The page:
J.D.'s Kitchen - February 2003
Cowboy Hash Creamy Almond Chicken Creamy Potato Casserole Howdy, Howdy, Howdy! Today is one of those cold, dark, cloudy, rainy, winter days that makes you want to hunker down next to the ol' cook stove all day. So that's exactly what I did. My favorite cowboy singer Skip Gorman is singing one of his haunting cowboy ballads real low in the background, which adds to the lonely feeling here on the mountain today. I guess some days are meant to feel lonely. I'm sure that it was on days such as this that Bill Monroe penned some of his finest "high lonesome" songs. Bill also wrote some mighty fine cowboy songs too. I was privileged to spend some time in conversation with Bill during one of his last visits to the West Coast a year or so before he died. The conversation got around to the cowboy songs that he'd written over the years. Bill loved horses and had owned and ridden them all of his life. He told me that he would have loved to be one of "them old time cowboys" that lived life on the open range. Since that conversation, every time I hear the song "Goodbye Old Pal," I can see Bill's dream come true in his mind. Knowing the man that Bill Monroe was, had he been a cowboy, I'm sure that we would have known him as Bill Monroe, world champion bronc rider and bulldogger! There's no doubt in my mind that's the way it would have been! Thankfully, however, he chose music over cowboyin' and left that to such greats as Jim Shoulders, Casey Tibbs and Ty Murray. Well, Skip is playing one of my favorites, "Amarillo Waltz," right now, so come on in and pour yerself a cup of Cowboy coffee, pull up a chair next to the stove and while Skip plays for us nice and low, we'll palaver over some vittle fixin's. One of my favorite things for breakfast on a cold, winter morning is a big plate of corned beef hash along with some eggs and biscuits or a stack of hotcakes. Canned beef is an acceptable substitute, sometimes. Of course, the best hash is made with fresh corned beef brisket left over from the day before. But here's a recipe that I whipped up for the boys on a hunting trip about 45 years ago that came out pretty good. I've used it a lot since then and everyone I've cooked it for seems to love it. I always keep a half dozen or so 12-oz cans of corned beef on hand to whip up a batch of hash when the craving for it hits me. One can usually makes enough to feed two people. Here's my time-tested recipe for: Cowboy Hash 1 12-oz. Can corned beef 1 medium onion, chopped 1 large potato, grated or chopped fine 1 bell pepper, chopped fine 1 clove garlic, minced or squashed 1 pickled Jalapeño pepper, minced fine Salt and fresh ground black pepper to taste 4-6 TBSP olive oil or bacon grease, etc. Prepare all of the vegetables first. Heat up a large cast iron skillet over medium heat. Add oil (or grease) and heat well. Cook potatoes until almost done. If necessary, add a little more oil and add onion, peppers and garlic. Cover and cook until the potatoes are done; stirring and turning often. Chunk up the meat and add to the skillet, stirring or turning often until the meat is thoroughly heated and incorporated with the vegetables. Season to taste and serve hot with eggs. Gravy or Hollandaise sauce with it makes it pure manna from Heaven. When you wolf down a big plate of this with some scrambled eggs and sourdough biscuits fresh from the Dutch Oven on a cold mountain morning - buddy, you're good to go all day! This dish also makes a mighty fine supper when you're in a hurry to feed unexpected company or if you're just plain craving it! Just writing about it has throwed a case of the slobbers on me, so guess what I'm having for supper tonight! (Cowboy Hash, Steamed Eggs, Hollandaise Sauce and Sourdough Biscuits!) What was that I heard? Steamed Eggs? How do you fix steamed eggs? I thought everyone knew how to fix steamed eggs. Here's how you do it. Heat a non-stick skillet over medium heat. Break two eggs into it, add 1/2 egg shell full of water, cover quick with a tight fitting lid and steam for two to three minutes, according to how done you want the yolks. With a little practice, you'll get 'em perfect every time. I use my cast iron skillet with just a dab of melted butter and it works perfect as well. There you have some steamed eggs. Good and healthy too! Speaking of eggs, I just found out something that I've always suspected was pure hogwash. A few years ago all the media was a buzz about how much cholesterol was in eggs and how we shouldn't eat more than one or two a year - or something like that. My father always had at least two or three and preferably four eggs for breakfast and he lived to be 91. Well, I subscribe to a couple of "Wellness Letters" that I receive monthly. Recently one of them revealed that the cholesterol study done on eggs was done by the Cereal Institute, so guess what kind of rap eggs were gonna get? Turns out my suspicions were right. As far as I'm concerned, eggs are one of God's perfect foodstuffs and I like 'em and I'm gonna eat 'em! As with anything, use in moderate quantities and you'll be fine. These next two recipes are among my favorite "winter" recipes. "Winter" recipes are ones that make a lot, so you can have it for lunch the next day, and they also heat up the kitchen and living room nice and toasty. Something that you don't want to do on a summer day, but welcome this time of year. The best part of these dishes is the fact that they're fast and easy to fix! (Easy, being my favorite word here!) Let's start off with this one for: Creamy Almond Chicken 1/4-cup butter 2/3 cup sliced almonds 6 boneless chicken breast halves Salt and pepper to taste 1-cup heavy cream 1 10 3/4-oz. Can Campbell's Cream of Chicken Soup, undiluted 2 TBSP Orange marmalade 2 TBSP Dijon mustard 1/8 tsp. Red pepper flakes Place chicken between two sheets of plastic wrap and pound to an even thickness, then season with salt and pepper. Melt one-tablespoon butter in a skillet. Add the almonds and cook until browned. Remove almonds; melt remaining butter in the skillet, add chicken and cook until browned. Add 1/2-cup almonds, cream, soup, marmalade, mustard and red pepper flakes. Cook 10 minutes, or until the sauce thickens. Garnish with the remaining almonds. Serve with rice or noodles if desired. Serves six normal folks or two homeless banjo pickers. Serve your family a big plate of this dish over rice or noodles along with a nice winter salad and some garlic bread and it don't get no better than this. Falling asleep by the fire sure is easy when you've had a big bait of this dish. Here's another winter recipe that I'm sure you'll like. Mixing this one up is easier than falling off a peeled foot log over ol' Piney Creek! This one really goes good with a big home made meatloaf, and if you have a favorite recipe for one (who doesn't), why you can cook 'em both at the same time! And, if you really want to spoil your family (or company), have a pan of biscuits ready when you take the meatloaf and casserole out of the hot oven, slide them little darlin's in and in 10-12 minutes you've got hot bread to go with supper. (Hot buttered biscuits with Karo syrup for dessert!) There's only one thing better than hot buttered biscuits and that's more of 'em! Here's how to cook up a big ol' Creamy Potato Casserole: Creamy Potato Casserole 1 30-oz. Package Frozen Hash Browns 2 cups (16-oz.) sour cream 2 cups (8-oz.) Shredded Cheddar cheese 1 10 3/4-oz. Can condensed Cream of Chicken Soup, undiluted 1/2 cup chopped onion 1/4-cup butter, melted 2 TBSP chopped parsley 1/2 tsp. Pepper 1/4 tsp. Salt Mix everything together in a large bowl. Transfer to a dry one-quart baking dish. Bake, uncovered, for one hour at 350º. Makes 8-10 servings. Throw some of this on a plate next to a big slab of meatloaf (or even fried chicken) and like the ol' Cajun would say, "I'll gowrontee you w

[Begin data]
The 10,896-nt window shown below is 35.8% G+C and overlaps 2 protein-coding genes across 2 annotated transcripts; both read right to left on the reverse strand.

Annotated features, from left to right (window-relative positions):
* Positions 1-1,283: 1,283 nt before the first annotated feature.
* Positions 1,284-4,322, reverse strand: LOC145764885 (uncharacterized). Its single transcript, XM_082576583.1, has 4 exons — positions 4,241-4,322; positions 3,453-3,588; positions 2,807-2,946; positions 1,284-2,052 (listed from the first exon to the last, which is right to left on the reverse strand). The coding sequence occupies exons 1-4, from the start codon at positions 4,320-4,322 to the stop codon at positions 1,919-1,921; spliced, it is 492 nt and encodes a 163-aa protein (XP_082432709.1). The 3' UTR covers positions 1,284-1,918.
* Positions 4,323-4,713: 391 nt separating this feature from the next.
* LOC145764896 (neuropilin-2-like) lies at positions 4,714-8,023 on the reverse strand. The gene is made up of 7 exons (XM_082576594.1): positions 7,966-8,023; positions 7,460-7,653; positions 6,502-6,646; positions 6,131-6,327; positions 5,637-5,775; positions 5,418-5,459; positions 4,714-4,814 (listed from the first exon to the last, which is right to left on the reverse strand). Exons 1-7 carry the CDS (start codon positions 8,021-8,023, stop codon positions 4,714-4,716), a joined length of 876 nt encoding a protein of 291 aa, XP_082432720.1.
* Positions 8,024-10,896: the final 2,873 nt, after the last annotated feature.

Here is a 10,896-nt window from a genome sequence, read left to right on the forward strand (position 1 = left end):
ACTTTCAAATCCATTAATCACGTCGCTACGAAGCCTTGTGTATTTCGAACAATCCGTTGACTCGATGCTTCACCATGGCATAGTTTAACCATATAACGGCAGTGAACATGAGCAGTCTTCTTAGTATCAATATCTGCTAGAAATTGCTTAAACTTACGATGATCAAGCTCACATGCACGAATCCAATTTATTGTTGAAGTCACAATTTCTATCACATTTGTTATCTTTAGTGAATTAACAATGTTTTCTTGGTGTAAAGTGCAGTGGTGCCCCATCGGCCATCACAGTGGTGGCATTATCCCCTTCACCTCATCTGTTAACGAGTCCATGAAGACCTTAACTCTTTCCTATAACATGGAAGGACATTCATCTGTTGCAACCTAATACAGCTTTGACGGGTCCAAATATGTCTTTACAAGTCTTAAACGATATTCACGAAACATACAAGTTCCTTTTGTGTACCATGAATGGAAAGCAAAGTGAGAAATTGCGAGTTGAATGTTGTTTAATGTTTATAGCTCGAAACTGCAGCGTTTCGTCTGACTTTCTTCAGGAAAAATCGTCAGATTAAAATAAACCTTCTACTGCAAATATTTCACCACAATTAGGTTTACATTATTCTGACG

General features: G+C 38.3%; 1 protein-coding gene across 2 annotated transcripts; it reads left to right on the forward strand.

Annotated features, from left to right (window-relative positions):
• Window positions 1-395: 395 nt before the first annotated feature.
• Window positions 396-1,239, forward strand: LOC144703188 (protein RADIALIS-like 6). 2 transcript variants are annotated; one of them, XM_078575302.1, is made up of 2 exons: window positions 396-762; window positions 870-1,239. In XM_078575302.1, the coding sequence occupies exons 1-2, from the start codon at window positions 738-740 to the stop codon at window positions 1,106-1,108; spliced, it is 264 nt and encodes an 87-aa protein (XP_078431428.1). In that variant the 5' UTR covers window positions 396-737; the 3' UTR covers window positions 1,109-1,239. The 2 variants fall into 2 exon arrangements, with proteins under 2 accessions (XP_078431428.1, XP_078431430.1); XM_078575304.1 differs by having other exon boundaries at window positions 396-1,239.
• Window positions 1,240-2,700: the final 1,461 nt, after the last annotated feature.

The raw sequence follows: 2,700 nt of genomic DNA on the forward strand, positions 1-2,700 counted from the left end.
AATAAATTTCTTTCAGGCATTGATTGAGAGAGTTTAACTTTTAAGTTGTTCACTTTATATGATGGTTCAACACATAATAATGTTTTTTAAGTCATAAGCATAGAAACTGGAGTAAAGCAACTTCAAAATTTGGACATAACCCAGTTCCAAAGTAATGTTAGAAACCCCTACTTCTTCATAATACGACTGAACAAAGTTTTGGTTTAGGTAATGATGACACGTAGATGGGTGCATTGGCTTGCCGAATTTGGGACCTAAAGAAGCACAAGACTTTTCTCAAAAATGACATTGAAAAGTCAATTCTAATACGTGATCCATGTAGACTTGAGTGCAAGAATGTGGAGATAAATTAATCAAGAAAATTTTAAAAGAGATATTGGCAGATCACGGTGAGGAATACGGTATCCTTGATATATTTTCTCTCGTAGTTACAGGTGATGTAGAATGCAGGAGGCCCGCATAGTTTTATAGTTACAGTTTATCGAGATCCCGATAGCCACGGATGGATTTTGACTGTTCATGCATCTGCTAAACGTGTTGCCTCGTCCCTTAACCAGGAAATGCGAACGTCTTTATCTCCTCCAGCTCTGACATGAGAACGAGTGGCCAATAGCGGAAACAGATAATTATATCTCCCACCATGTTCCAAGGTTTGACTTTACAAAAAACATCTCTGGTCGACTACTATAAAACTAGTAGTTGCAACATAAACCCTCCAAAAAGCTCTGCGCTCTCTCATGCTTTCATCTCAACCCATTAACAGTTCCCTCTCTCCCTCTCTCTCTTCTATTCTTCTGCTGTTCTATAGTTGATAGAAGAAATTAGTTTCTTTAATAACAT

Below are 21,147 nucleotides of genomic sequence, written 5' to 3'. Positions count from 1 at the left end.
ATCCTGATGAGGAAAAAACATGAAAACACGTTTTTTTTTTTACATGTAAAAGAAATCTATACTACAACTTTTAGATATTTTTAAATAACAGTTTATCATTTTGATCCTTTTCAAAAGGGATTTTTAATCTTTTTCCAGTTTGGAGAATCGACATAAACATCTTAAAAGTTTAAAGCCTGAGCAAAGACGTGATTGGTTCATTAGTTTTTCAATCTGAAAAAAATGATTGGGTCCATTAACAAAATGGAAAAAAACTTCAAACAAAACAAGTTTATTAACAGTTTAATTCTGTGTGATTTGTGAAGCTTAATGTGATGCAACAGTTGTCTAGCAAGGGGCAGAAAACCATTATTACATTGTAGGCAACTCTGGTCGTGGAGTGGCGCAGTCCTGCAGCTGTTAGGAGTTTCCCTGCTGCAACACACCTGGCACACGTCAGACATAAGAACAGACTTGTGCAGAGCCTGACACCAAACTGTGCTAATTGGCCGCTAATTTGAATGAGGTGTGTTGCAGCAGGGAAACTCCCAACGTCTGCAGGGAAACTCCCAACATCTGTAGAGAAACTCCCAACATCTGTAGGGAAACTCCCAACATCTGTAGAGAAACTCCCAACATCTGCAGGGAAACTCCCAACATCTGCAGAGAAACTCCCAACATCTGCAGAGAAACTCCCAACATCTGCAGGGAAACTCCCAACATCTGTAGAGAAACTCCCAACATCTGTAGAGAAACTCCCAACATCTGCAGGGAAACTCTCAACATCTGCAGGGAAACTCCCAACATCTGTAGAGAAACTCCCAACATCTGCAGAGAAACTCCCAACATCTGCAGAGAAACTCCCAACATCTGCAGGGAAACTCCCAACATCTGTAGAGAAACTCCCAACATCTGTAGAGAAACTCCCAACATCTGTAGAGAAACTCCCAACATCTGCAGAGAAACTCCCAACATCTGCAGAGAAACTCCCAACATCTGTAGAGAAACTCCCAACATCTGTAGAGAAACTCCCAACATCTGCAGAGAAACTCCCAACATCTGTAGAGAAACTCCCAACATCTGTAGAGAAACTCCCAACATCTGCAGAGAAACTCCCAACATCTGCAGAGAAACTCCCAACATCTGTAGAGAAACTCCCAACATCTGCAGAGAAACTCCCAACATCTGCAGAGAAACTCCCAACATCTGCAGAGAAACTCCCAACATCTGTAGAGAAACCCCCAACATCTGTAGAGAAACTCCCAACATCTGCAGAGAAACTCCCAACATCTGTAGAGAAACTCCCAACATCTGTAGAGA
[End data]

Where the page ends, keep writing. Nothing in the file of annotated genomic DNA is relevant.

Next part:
Posted By:  Charlene Sims